Pediatric Annals

Healthy Baby 

Improving the Diagnosis of Acute Otitis Media: “Seeing Is Believing”

Stan L. Block, MD, FAAP

Abstract

Acute otitis media (AOM) should remain an entirely visual diagnosis for all of us. A much-improved guideline on the diagnosis and management of AOM was recently published in Pediatrics.1 The new diagnostic emphasis in AOM is now the presence of infected middle ear effusion (MEE), as it appears with different levels of a bulging or convex tympanic membrane (TM). In the guidelines, the child with moderate to severe bulging TM or otorrhea is definitely considered to have AOM, whereas the child with mild bulging TM (once termed “fullness”) should also have concomitant recent ear pain or intense TM erythema. Remember that straight-forward otitis media with effusion, or serous otitis, should not be treated with antibiotics, but rather followed up over several months.

As every pediatrician is keenly aware, AOM is the most common reason for prescribing antibiotics in every general clinical practice. In fact, before routine PCV7/13 vaccination, an AOM episode developed in 94% of all children in a non-inner city population by the age of 24 months.2 So, one would assume that probably the most important aspect in the entire discussion of AOM and its treatment would be how to correctly diagnose AOM and the optimal methods needed to obtain its diagnosis; however, one would be mistaken. Shaikh and Hoberman3 briefly addressed this problem in 2010.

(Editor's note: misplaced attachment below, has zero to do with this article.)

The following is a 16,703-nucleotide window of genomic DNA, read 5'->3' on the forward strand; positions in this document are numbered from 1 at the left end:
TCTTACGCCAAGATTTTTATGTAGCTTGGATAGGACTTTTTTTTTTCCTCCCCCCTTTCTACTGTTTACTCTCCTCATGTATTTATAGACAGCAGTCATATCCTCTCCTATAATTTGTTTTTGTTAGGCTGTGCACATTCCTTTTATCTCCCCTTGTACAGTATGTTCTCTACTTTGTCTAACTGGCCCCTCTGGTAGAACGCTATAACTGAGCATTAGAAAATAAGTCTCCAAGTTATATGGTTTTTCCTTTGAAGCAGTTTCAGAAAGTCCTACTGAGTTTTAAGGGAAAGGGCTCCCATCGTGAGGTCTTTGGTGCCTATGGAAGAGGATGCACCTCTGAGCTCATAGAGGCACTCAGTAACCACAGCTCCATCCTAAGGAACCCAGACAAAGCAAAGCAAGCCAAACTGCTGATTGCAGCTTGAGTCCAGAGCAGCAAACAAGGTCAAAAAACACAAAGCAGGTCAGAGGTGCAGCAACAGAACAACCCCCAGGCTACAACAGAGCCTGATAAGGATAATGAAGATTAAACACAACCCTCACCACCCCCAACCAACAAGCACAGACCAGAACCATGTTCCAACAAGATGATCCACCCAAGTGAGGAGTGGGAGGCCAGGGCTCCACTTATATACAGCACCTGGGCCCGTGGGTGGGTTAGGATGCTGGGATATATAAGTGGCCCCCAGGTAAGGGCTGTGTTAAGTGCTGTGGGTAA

We are all painfully aware of how poorly diagnosed or misdiagnosed AOM can often be. Just ask any otolaryngologist or general pediatrician who sees patients in follow-up from many of their own less-experienced health providers, community emergency rooms, urgent care centers, and even from other too-busy pediatric offices.

Unfortunately, for such an everyday problem, the amount of time spent on teaching the correct diagnoses and management of AOM in medical school is negligible. Even in most pediatric and family practice training programs, training is minimal. So, why do we give such short shrift to such an important, ubiquitous pediatric assessment that must be ascertained in nearly every young pediatric patient’s well or sick visit?